Title: Ordered Monolayers of Free-Standing Porphyrins on Gold
Authors: Franziska L. Otte †, Sonja Lemke ‡, Christian Schütt †, Nicolai R. Krekiehn ‡, Ulrich Jung ‡, Olaf M. Magnussen *‡, and Rainer Herges *†
Journal: Journal of the American Chemical Society
Affiliation: †Otto-Diels-Institute for Organic Chemistry and ‡Institute for Experimental and Applied Physics, Christian-Albrechts-University of Kiel, 24098 Kiel, Germany
Words to Know
- chromophore – the part of a molecule that is most responsible for the color of the molecule, so basically the part of the molecule that absorbs light.
- porphyrin – a special set of large cyclic molecules that have lots of conjugated bonds and some nitrogen atoms in specific locations. Because of their high conjugation they usually absorb a ton of light. The porphyrin from which all porphyrins can be drawn looks like this:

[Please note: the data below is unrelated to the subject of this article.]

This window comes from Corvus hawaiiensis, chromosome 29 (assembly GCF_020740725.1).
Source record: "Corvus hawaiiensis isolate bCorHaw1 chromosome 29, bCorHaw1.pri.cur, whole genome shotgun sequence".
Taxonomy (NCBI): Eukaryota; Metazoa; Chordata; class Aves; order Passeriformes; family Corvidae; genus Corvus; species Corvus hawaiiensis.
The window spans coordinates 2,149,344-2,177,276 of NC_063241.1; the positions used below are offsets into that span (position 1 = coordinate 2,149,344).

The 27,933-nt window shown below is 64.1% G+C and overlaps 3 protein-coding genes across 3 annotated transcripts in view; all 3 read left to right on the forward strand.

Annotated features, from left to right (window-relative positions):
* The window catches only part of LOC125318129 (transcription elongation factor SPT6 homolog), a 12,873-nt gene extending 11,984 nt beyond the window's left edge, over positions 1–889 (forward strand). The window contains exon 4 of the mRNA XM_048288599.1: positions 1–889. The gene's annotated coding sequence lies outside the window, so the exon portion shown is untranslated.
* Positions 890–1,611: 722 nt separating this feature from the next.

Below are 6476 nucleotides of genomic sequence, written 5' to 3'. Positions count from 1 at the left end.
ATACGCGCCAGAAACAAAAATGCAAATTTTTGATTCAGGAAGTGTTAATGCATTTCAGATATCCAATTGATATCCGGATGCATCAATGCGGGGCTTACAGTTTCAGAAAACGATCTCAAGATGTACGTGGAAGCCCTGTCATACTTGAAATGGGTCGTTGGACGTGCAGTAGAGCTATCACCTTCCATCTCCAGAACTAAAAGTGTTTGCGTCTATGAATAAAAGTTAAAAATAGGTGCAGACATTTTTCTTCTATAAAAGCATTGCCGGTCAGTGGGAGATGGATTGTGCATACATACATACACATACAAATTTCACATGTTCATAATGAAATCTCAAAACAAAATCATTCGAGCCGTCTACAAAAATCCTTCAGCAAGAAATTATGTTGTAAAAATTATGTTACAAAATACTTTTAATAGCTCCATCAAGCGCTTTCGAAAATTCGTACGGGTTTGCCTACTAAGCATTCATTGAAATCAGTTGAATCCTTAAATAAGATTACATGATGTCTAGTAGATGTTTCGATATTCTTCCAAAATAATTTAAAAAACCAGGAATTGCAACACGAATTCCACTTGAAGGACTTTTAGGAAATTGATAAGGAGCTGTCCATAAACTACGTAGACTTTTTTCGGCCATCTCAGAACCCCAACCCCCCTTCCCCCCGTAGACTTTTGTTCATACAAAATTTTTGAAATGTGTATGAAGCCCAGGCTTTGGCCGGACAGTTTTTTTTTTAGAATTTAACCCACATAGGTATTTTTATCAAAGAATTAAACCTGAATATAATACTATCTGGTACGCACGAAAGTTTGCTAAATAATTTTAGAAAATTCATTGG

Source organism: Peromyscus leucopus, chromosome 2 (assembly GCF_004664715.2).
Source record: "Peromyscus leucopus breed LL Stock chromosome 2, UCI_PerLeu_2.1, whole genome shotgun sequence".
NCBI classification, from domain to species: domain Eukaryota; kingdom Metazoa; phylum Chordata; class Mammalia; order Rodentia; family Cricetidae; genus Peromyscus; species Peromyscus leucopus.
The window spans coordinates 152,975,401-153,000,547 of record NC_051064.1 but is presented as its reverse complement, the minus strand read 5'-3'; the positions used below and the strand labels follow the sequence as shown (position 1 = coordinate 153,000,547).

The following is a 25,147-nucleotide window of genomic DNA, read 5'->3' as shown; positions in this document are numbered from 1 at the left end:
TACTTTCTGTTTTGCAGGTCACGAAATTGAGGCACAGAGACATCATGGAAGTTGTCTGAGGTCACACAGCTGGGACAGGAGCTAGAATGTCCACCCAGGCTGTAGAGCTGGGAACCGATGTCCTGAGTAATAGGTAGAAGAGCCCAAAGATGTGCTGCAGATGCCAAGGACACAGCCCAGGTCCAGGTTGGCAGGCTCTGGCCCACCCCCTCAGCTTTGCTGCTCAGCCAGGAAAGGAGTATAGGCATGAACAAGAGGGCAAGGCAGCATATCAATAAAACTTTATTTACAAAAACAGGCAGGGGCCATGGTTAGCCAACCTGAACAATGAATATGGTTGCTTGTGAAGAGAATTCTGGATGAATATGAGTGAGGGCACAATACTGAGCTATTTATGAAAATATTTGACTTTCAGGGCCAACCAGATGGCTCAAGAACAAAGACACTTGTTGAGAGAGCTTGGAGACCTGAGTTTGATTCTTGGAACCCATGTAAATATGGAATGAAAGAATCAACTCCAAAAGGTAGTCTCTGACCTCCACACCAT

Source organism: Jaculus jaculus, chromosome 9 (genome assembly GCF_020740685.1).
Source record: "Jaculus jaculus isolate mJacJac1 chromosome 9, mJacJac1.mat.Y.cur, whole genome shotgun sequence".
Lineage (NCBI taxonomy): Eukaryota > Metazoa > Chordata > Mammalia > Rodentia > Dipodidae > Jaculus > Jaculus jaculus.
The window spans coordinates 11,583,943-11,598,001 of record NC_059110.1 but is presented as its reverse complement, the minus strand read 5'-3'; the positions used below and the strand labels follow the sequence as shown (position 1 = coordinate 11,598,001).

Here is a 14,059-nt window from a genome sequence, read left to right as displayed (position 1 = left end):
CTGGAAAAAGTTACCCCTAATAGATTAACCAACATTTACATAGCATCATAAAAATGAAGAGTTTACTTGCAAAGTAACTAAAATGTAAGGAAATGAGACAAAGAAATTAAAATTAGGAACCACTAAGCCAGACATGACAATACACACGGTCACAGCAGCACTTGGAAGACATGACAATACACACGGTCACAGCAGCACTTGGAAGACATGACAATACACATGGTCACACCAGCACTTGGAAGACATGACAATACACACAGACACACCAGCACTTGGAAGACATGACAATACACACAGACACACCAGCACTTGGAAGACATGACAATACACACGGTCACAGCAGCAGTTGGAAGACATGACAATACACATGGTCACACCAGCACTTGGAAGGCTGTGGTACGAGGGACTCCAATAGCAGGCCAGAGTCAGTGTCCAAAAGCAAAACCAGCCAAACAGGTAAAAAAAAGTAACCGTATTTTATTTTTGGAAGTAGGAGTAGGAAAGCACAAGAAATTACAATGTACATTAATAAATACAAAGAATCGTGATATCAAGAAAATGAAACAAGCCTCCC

The researchers synthesized their molecules by first synthesizing porphyrin rings and then attaching them to another large cyclic molecule whose structure forces it to bend into a cone-like shape. They created two different porphyrin rings, one with hydrogens and the other with phenyl groups, see the authors’ figure below.
The authors then created a single layer of these upright porphryins by dunking gold crystals in solutions of various concentrations.
The authors used scanning tunneling microscopy (STM), absorption spectroscopy, and computational methods to investigate the structure of the porphryin layers. The ring with hydrogens had hexagonal structures with approximately 12.4 angstroms between different molecules as determined by STM. In this structure, the rings are able to rotate freely. The rings with phenyl rings have a more complicated overall structure with double rows of molecules forming. Using a combination of the STM data, data from absorption spectroscropy, and computation methods the authors were able to show synthesis of their novel surface-attached porphyrins!
The authors were able to create a layer of well ordered porphyrin rings attached to a gold surface. This method of creating ordered porphyrin structures could have exciting applications in solar cells.